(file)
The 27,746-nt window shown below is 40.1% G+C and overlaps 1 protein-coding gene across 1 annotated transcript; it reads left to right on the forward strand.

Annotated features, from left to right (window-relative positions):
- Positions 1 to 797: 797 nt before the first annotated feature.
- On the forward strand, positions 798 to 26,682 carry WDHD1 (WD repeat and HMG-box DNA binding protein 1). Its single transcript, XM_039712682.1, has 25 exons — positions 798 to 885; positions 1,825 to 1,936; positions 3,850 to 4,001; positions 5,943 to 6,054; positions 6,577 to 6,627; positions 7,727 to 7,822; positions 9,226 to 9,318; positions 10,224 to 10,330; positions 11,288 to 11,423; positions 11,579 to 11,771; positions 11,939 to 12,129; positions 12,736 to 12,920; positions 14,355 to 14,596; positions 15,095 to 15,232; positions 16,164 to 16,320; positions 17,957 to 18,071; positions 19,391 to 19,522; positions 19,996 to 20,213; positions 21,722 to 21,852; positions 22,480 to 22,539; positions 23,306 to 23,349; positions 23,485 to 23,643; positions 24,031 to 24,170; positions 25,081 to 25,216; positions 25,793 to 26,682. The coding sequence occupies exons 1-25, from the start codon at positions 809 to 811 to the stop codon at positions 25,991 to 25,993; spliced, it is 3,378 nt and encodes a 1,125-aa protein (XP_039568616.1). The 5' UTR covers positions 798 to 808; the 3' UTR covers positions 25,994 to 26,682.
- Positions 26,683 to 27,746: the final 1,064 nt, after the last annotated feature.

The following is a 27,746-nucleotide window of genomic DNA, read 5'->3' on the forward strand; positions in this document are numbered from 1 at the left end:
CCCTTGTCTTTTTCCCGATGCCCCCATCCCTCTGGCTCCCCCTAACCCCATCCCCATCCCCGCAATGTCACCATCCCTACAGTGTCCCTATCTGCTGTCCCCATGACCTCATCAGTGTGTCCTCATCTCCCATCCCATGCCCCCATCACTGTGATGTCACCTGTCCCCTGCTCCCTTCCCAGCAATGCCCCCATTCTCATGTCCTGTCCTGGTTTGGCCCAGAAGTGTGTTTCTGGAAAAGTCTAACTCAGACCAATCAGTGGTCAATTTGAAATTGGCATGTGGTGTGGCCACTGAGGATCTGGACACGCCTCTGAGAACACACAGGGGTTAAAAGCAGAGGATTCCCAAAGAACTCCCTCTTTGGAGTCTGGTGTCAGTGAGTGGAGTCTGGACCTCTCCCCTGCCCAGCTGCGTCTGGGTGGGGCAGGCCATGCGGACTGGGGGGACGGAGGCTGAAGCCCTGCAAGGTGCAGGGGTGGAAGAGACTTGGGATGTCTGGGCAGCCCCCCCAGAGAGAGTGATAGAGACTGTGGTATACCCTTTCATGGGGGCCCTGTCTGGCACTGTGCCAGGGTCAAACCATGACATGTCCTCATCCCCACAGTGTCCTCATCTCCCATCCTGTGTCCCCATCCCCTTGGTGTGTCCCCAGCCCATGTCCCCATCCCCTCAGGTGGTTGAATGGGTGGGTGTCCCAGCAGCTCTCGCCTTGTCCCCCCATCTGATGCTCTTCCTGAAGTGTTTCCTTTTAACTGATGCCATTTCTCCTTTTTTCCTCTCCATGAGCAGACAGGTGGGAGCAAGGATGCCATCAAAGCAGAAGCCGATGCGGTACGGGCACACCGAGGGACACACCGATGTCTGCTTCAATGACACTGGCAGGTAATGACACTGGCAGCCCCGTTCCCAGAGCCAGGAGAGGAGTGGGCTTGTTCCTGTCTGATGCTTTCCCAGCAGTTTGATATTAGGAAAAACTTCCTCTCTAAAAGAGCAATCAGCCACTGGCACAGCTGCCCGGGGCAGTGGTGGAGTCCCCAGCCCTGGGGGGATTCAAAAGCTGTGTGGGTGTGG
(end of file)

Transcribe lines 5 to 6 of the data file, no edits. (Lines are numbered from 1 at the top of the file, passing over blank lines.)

- Positions 26,683 to 27,746: the final 1,064 nt, after the last annotated feature.

The following is a 27,746-nucleotide window of genomic DNA, read 5'->3' on the forward strand; positions in this document are numbered from 1 at the left end: